Avalanche cryptocurrency coin on digital background

Ava Labs engineer dishes dirt on Avalanche, Emin Gün Sirer’s Satoshi fixation

Ava Labs’ founders are once again in damage control mode after the release of new damaging revelations about the company’s underhanded targeting of competitors.

The Crypto Leaks website dedicated to revealing unethical behavior by blockchain companies recently published an update on last year’s dramatic exposé of Ava Labs (Avalanche) and attorney Kyle Roche. This update claims, among other things, that Ava Labs employs an army of ‘astroturf’ social media accounts that target rival blockchains and anyone who dares publicly criticize Ava co-founder/CEO Emin Gün Sirer.

Crypto Leaks’ latest case—Rogue Project Disinformation—is centered on video interviews with Evan Richards, a former senior engineer at Ava Labs from November 2020 to May 2022. At one point, Evans tells Crypto Leaks that “I’m really scared of getting sued” by his former employers, yet he apparently feels strongly enough about what he witnessed to go on record with his claims.

Evans defined Avalanche as having a “vampire’s attitude,” i.e. looking to suck the lifeforce from “any chain with a higher market cap.” The Avalanche Bridge is specifically designed to encourage users of larger chains—primarily BTC and Ethereum—to transfer the value of their tokens by ‘wrapping’ them in an Avalanche exterior.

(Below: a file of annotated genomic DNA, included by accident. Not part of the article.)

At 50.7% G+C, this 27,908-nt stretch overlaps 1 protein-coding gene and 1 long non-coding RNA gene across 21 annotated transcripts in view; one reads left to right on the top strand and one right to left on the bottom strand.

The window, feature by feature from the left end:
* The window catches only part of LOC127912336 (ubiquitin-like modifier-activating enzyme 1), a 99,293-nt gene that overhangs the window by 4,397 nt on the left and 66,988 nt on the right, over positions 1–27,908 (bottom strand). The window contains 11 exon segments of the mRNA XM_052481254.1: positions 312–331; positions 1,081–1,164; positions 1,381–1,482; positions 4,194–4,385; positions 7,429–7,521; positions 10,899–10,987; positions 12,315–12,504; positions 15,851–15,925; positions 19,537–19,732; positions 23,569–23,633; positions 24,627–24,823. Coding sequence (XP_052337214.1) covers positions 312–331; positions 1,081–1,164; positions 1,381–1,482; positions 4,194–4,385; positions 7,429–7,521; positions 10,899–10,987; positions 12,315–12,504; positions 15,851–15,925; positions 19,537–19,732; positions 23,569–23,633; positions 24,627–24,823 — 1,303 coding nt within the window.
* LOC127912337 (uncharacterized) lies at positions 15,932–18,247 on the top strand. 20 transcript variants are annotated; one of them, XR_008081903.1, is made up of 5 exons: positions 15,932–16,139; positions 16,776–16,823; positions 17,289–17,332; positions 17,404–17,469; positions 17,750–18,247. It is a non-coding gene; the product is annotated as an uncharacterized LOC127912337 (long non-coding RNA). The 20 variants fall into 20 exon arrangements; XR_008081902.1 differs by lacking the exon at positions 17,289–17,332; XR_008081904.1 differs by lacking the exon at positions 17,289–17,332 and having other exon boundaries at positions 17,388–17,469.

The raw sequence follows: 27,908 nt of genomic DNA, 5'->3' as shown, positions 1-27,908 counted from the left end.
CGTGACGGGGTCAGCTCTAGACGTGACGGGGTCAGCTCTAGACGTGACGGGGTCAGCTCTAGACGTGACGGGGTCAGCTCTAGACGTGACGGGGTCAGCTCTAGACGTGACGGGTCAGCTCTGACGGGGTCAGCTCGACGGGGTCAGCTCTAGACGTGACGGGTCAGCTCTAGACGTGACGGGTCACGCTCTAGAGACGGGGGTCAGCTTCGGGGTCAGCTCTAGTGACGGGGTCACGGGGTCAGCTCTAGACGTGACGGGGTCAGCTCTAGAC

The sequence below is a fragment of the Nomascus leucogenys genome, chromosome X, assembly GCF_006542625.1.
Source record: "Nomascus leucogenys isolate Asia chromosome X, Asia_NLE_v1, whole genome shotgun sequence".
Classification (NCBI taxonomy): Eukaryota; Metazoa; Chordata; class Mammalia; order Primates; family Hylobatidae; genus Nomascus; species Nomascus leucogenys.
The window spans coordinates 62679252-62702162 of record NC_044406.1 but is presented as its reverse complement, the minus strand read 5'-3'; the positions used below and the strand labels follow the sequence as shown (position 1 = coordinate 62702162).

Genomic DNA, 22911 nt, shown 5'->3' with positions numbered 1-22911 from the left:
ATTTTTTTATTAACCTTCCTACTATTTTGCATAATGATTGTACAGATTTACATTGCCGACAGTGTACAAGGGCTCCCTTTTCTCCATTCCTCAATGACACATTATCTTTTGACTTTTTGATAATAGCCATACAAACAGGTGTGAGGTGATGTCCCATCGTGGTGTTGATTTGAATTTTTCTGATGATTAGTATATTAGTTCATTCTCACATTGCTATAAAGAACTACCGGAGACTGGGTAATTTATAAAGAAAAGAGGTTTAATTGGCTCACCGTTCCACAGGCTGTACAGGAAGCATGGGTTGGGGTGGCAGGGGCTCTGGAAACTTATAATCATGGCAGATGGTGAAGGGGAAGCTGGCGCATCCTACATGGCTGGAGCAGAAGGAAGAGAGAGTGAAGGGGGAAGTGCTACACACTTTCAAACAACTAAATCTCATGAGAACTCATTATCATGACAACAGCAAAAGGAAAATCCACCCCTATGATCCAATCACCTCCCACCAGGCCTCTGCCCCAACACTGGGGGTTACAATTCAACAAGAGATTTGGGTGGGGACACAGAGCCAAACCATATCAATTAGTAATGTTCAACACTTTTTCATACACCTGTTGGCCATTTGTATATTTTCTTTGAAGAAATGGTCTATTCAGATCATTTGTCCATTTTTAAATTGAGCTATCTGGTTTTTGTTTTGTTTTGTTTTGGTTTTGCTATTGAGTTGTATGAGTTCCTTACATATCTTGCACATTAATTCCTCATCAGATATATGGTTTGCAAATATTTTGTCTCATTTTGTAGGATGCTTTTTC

Using cross-chain bridges to wrap tokens in this fashion is extremely risky, as it expands the number of potential attack vectors. Many of the biggest exploits in the digital asset space have occurred via bridges, while bridges also serve as a popular means of laundering ill-gotten gains by obfuscating their digital trail.

The vulnerability of bridges necessitates their technical underpinnings being publicly verifiable, the better to instill trust in their use. Crypto Leaks notes that the Avalanche Bridge’s code is known only to five Ava Labs “partners,” an overly centralized design in which the mantra of ‘Don’t trust. Verify.’ is inverted. As Evans put it, if three of the five partners “were hacked or just decided to collude, they could print an arbitrary amount of money on the Avalanche network.”

Avalanche Bridge also relies on Intel SGX Enclave Technology, despite repeated incidents in which SGX vulnerabilities allowed bad actors to obtain encryption keys and other sensitive information. Ava Labs heavily promotes their bridge as embracing a multi-chain future while hinting at unspecified Web3 capabilities, neither of which appears to have a semblance of evidentiary support.